I attain the objects of my invention by the mechanism illustrated in the accompanying drawings, in which- Figure 1 is a side elevation, and Fig. 2 is a plan view, of my fender. Fig. 3 is a plan, and Fig. 4 is an elevation, of the supporting-sheave pulleys. Fig. 5 is a section of an end of the resilient front piece, showing its attachment j to the side bars of the pick-up frame.

Similar reference-figures refer to similar parts t-hroughout the views.

Projecting in front of the platform 1 of the car at each side and attached thereto are hangers 2, which, to suit the construction of the car here shown, extend below the bumper 3. These hangers support the rectangular extension-bars 4 of my supporting-frame, but in back of the hangers 2 the extension-bars et are carried back and under the platform 1, against which they impinge to permit the front end from going downward beyond a desired distance.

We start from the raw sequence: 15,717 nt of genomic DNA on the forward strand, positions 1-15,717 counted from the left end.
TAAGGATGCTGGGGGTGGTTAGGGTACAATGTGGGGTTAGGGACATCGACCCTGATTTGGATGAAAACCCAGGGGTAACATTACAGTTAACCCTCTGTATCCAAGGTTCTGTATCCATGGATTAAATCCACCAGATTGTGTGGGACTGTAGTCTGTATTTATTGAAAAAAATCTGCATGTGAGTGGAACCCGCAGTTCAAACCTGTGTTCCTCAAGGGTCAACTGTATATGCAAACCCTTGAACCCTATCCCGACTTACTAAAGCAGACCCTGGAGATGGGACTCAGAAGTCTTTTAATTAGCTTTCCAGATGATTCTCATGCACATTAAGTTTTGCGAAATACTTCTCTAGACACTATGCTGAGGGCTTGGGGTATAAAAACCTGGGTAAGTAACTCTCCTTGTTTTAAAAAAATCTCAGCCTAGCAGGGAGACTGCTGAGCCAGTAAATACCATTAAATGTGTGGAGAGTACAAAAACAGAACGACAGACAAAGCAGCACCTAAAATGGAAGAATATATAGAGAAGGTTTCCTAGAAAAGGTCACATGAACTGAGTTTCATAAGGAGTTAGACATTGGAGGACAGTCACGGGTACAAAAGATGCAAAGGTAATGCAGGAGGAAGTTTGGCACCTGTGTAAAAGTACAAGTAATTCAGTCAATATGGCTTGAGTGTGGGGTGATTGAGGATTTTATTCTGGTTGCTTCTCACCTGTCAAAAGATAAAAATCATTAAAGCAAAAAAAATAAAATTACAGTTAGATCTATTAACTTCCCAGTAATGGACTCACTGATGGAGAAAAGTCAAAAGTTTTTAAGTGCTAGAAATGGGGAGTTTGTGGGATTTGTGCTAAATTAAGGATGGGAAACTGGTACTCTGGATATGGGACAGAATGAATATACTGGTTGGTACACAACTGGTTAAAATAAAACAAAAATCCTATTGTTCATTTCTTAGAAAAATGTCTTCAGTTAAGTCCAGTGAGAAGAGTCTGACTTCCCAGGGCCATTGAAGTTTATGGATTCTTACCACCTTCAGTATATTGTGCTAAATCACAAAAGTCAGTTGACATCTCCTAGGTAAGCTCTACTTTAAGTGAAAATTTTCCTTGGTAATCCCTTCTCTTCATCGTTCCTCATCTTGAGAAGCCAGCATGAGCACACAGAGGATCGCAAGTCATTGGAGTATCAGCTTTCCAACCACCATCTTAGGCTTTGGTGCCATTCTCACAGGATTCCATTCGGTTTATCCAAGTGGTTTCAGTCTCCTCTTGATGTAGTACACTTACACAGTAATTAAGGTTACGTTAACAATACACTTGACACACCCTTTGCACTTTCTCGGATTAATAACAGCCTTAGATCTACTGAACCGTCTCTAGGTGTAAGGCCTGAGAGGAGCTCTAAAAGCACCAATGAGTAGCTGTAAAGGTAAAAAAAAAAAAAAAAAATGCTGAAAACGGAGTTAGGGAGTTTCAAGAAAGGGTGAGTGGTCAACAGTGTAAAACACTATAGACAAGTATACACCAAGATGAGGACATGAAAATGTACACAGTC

Other constructions of cars having differ-l ent-shaped platforms and dashers may require differentshaped and dierently-attached hangers. j

My supporting-frame is attached to the hangers 2, placed at each side of the car and Serial No.' 557,932. (No model.)

its platform, and consists of extension-bars 4 4, pivotally attached to the hangers 2 and projecting forward, being secured together parallel by cross-ties 5 6, which extend laterally and attach all together in a rectangular supporting-frame.